17 April 2020
While many blood stem cell transplants are still going ahead during the Covid-19 pandemic, the logistics around arranging the transport of the stem cells across the globe for people with blood cancer have become much more challenging and complex. Here, we speak to Maria Schmiing, 34 from Cologne who works for DKMS Germany but also volunteers as a stem cell courier. Recently, she travelled from Germany to America with a very special cargo – life saving blood stem cells for a patient with blood cancer.
Where it all started
Maria said: "It was through an acquaintance of mine that I became aware of the need for volunteers to travel the world and deliver blood stem cells to hospitals. She is a teacher and carries out stem cell transports during the school holidays - I was immediately drawn to this work and signed up for it,". She applied to Ontime Onboard Courier GmbH, one of the transport companies that DKMS works with to bring life-saving blood stem cells to the recipients.
Maria's first assignment took her to Leiden in the Netherlands - an important place in the fight against blood cancer as its headquarters of World Marrow Donor Association (WMDA). "I was really excited before I even started the journey," she recalls.
After many travelling assignments as a courier, Maria applied for a job at DKMS in Germany. "For me, the circle is complete; I'm doing something meaningful with my life. I am very aware of why I am doing this: for patients who desperately need our help. This job makes me feel great and I also feel really supported by my team and my managers, especially in the current situation."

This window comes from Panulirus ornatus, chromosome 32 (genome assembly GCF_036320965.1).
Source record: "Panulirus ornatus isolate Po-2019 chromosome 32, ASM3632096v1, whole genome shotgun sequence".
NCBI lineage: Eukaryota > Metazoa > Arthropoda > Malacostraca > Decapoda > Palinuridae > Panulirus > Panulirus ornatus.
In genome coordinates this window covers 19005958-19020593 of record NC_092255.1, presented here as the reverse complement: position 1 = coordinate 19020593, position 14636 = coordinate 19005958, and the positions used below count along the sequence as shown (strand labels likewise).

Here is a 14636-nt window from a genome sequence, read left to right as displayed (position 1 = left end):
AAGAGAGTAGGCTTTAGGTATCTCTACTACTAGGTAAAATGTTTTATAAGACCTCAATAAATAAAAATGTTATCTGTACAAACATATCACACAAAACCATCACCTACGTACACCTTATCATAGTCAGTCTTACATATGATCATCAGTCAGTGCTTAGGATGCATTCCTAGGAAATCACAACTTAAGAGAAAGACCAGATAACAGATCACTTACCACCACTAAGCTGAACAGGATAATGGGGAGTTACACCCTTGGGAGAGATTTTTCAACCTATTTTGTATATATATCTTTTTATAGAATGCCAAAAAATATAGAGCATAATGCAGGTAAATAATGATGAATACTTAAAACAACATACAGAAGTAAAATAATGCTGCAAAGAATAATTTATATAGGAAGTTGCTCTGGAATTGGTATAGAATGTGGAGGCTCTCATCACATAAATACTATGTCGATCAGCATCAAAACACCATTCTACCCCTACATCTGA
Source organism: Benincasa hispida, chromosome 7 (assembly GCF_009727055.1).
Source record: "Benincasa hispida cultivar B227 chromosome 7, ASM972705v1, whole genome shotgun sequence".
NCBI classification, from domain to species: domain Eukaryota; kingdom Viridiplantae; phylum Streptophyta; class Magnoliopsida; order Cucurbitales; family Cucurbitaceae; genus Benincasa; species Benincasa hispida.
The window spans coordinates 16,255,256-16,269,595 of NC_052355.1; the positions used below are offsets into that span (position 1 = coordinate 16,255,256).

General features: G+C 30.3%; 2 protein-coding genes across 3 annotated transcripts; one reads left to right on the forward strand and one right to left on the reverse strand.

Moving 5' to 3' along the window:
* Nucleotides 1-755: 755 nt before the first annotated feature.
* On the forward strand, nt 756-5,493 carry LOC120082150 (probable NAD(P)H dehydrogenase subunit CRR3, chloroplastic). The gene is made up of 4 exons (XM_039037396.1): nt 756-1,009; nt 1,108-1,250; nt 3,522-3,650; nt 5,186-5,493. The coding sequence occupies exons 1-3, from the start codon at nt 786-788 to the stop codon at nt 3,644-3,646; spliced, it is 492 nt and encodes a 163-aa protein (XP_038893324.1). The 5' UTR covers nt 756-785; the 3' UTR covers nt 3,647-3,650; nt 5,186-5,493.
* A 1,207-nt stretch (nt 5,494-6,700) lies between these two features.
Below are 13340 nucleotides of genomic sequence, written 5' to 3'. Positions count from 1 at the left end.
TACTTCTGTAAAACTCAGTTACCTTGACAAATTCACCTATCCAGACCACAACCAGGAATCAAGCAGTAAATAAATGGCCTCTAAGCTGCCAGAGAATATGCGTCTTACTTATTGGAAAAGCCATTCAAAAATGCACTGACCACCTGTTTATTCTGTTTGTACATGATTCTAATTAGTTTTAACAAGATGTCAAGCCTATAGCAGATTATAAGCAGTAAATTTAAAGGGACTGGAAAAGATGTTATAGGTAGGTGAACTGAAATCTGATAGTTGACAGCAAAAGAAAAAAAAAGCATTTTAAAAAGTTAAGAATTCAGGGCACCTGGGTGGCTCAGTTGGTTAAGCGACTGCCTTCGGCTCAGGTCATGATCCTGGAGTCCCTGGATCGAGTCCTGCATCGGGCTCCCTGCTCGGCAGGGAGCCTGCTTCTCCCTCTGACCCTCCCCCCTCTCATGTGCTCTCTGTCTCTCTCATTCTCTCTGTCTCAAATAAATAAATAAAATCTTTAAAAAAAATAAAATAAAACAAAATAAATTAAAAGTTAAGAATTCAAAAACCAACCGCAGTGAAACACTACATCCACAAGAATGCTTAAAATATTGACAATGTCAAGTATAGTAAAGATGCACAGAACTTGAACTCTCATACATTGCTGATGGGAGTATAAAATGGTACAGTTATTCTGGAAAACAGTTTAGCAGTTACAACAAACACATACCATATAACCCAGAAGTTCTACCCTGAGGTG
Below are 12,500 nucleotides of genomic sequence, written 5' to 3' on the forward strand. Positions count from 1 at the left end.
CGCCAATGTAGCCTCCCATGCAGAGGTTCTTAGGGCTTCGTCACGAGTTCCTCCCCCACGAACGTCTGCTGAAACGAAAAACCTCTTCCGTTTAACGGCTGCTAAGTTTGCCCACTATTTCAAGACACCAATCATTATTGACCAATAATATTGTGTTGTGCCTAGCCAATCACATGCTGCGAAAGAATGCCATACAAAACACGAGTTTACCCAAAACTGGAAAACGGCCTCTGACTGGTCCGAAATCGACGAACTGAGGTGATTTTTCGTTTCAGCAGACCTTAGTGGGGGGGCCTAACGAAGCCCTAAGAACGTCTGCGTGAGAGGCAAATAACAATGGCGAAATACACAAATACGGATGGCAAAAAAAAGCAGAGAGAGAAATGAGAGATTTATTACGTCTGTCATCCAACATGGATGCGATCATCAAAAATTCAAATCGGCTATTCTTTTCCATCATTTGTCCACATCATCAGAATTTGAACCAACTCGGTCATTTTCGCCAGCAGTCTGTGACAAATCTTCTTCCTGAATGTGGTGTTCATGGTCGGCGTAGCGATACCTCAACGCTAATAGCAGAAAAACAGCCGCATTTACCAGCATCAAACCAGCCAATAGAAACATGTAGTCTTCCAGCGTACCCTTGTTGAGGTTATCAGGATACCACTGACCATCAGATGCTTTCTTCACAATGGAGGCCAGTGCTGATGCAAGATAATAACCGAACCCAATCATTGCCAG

In desperate need
Blood stem cell couriers like Maria are currently in great demand to ensure that blood stem cell donations reach their recipients all over the world safely, even during the Corona crisis. A few weeks ago, her latest assignment was to travel to the US. "The process for a courier mission is actually always the same," she explains, "we have a briefing the day before and go through all documents together and the entire itinerary is discussed. Everything important detail is marked and addressed."